Ballad of the Goddess (Main Theme) | Zelda: Skyward Sword | Sheet Music, MIDI, XML & More!
Here is the main theme of The Legend of Zelda: Skyward Sword, Ballad of the Goddess, complete with a full sheet music transcription and recreation to test its accuracy.
If you're after the sheet music, score, XML or MIDI for Ballad of the Goddess / Main Theme from The Legend of Zelda: Skyward Sword, you can find links here!
This includes individual part scores for:
Clarinet in Bb
2 Horns in F
2 Trumpets in Bb
Baking Tray (optional)
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Arranger's Note / Analysis:
"Being the main theme of Skyward Sword, what Zelda motif could possibly be used here? Do we get the iconic adventurous motif? Maybe a tease of the Lost Woods? Or perhaps Zelda's Lullaby instead? We do, in some regard, receive the latter.
Our track opens with an 8-bar introduction in an ambiguous tonic of D. This tonic is ambiguous due to the lack of the 3rd (F♯ or F♮), which holds the role of determining whether the tonality is major or minor respectively. Instead, we have bare open 5ths chords (D-A), but constructed in an empowering and exciting shape. These 5ths, combined with the relatively swift tempo, convey a sense of grandeur that is rapidly approaching.
And at 0:14, we get that grandeur, as well as our 3rd (F♮; so D minor is our tonality). The melody, cleverly enough, is "Zelda's Lullaby" played backwards (what's known as melodic retrograde). With Skyward Sword chronologically being the earliest entry in the Zelda timeline, utilizing this theme no longer signifies a lullaby, but rather, an awakening. Whether that be an awakening of the Zelda franchise (being the first chronological entry), or an awakening of Zelda / the Goddess herself - we cannot say for certain.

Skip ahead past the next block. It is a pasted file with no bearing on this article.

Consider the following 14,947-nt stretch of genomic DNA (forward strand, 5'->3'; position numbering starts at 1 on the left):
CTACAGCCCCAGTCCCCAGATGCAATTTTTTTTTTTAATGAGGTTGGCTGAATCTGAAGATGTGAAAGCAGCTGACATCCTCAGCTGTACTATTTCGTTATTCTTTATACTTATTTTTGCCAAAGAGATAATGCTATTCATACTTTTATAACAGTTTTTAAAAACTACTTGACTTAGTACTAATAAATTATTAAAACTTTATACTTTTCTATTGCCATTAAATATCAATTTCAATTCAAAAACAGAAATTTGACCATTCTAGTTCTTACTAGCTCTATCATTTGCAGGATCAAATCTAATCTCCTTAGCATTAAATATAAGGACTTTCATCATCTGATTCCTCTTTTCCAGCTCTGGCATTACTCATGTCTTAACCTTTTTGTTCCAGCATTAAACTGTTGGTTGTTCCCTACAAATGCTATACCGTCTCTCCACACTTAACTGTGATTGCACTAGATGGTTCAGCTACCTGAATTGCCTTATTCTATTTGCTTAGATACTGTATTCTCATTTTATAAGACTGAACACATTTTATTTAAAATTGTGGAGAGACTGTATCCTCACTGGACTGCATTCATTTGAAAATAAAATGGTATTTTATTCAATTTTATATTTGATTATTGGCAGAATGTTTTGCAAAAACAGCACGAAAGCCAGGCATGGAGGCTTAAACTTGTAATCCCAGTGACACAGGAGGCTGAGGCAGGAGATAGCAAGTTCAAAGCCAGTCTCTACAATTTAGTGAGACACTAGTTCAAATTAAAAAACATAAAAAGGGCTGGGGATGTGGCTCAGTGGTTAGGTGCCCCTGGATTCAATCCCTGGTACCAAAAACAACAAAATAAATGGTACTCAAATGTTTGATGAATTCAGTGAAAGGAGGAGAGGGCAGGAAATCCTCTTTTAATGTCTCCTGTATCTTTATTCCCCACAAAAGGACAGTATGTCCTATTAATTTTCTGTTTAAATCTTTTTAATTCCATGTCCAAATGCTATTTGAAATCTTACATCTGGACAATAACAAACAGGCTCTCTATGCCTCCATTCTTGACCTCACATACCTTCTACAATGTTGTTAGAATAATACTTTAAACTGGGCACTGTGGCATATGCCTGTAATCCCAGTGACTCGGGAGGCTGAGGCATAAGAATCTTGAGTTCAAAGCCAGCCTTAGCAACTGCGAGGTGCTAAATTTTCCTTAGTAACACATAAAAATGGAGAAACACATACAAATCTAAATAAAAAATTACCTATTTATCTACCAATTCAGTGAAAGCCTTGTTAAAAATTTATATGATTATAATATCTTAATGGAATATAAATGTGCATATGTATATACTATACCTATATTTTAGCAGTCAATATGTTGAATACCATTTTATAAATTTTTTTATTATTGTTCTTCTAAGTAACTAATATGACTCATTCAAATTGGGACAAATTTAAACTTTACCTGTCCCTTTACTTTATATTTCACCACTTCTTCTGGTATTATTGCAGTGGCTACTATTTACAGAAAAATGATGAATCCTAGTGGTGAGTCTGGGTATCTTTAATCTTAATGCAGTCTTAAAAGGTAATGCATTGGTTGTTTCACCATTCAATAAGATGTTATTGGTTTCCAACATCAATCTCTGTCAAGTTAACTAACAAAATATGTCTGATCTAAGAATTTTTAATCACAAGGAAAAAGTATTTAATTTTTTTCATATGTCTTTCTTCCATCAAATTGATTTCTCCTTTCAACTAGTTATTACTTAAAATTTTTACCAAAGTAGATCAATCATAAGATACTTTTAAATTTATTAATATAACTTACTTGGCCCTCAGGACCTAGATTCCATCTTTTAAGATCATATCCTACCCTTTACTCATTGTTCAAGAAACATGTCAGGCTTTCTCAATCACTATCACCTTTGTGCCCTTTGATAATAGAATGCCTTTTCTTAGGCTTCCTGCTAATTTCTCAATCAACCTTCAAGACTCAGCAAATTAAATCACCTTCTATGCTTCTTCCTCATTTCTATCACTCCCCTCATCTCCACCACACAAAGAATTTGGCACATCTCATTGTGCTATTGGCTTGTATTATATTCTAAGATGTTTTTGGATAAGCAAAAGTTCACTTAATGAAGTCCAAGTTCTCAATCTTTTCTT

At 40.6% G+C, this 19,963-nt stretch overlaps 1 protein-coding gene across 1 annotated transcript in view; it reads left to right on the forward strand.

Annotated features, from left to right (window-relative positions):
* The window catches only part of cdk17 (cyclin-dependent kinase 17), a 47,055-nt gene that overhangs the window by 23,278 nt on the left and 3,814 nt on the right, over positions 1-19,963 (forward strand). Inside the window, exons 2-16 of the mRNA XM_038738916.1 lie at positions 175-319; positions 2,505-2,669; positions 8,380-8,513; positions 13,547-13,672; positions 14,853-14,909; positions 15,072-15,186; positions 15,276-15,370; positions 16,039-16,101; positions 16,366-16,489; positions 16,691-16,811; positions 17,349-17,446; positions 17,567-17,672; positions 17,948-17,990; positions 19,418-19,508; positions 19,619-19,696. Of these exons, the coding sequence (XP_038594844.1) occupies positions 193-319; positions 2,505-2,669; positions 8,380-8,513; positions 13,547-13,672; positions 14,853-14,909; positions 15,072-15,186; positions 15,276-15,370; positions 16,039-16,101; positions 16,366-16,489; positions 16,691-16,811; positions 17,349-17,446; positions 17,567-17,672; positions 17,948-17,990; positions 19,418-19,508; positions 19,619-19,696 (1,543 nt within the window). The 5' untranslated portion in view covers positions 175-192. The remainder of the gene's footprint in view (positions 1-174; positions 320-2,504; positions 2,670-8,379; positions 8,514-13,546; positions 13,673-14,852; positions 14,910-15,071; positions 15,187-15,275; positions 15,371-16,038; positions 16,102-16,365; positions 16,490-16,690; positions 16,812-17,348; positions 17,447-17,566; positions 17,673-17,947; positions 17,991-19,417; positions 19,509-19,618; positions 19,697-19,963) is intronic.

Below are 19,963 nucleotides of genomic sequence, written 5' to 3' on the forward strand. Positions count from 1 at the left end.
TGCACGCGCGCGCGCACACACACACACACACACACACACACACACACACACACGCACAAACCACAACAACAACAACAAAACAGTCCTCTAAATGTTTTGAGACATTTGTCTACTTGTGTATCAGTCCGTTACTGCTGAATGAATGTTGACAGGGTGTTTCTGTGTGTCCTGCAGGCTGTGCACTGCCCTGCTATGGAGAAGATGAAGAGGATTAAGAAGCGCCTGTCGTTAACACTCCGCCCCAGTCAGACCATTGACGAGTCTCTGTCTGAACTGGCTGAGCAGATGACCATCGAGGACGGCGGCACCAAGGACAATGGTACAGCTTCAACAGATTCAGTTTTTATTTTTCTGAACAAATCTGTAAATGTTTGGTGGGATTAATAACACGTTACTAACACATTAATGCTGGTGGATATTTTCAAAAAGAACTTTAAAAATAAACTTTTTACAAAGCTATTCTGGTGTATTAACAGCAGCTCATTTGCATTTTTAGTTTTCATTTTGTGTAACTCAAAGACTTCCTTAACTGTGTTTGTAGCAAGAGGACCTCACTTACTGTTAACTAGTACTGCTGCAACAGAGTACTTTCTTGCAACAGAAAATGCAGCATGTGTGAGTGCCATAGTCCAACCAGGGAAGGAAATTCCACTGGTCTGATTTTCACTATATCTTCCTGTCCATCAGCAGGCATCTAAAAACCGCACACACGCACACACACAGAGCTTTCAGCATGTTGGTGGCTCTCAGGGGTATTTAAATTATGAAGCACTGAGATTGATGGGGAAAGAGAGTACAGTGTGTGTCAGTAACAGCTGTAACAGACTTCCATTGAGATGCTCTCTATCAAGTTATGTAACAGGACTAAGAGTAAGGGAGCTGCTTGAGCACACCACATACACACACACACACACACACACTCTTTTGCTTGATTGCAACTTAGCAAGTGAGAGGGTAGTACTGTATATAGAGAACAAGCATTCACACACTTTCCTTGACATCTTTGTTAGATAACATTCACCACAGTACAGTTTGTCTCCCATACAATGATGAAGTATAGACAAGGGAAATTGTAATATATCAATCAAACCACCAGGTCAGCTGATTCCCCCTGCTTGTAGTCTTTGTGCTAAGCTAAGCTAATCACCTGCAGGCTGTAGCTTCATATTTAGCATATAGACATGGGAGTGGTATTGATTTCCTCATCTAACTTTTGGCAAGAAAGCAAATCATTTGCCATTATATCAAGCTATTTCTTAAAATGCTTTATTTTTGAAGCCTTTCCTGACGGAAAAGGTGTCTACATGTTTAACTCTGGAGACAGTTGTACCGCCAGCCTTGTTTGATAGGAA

To convey this grandeur, we harmonically step outwards in contrary motion (the bass moves from D down to C, while the melody moves from D up to E). This creates an inherent expansion to the sound, creating that grandeur, and we swiftly pivot into the relative major of D minor, F major (0:17), before moving surprisingly to E minor in 1st inversion (G-B-E). This is followed by a tritone jump up to B♭ major (0:19; B♭-D-F), which then alternates between C and B♭ to return us to our tonic of D.
In just 10s, we have travelled extremely far, harmonically at least: starting in D minor, to C major, to F major, to E minor, to B♭ major alternating with C major, back to D. This swift traversal complements the quick and agile nature of the Loftwings found in Skyward Sword.
By 0:25, we get a full repeat of the previous 8-bars, but with some instrumental and countermelodic expansion in the winds and brass.
At 0:36, we transition into the B section with a modulation into the relative major, F major. Here, the oboe brings us a gorgeous little phrase, doubled by the violins and complemented by strings, winds and a baking tray (probably not what the original composers used, but hey, it sounds about right ¯\_(ツ)_/¯ ).
By the end of this phrase (0:47), the melody is repeated, but in an entirely different harmonic context. Instead of F major, we have returned to our tonic of D minor (D-F-A).
As the B section concludes (1:00), we return to an A section with a repeat of the opening material, again, with more expansions and developments, including new flute countermelodies and thicker brass. And to finish us off (1:22), we get a concluding section reminiscent of the intro (0:03), utilizing bare 5ths chords (D-A).
Intriguingly, with this closing section, it now appears that the entire track could itself be played in retrograde (in reverse). Structurally, it is palindromic (Intro-A-A-B-B-A-A-Outro), and due to the heavy use of Zelda's Lullaby in reverse, I have a suspicion this palindromic structure was no accident. And in fact, if you were to download this track and play it in reverse, you'd find that it actually works remarkably well - scarily well, I should add - but that is nothing short of the genius I would expect from a Zelda soundtrack."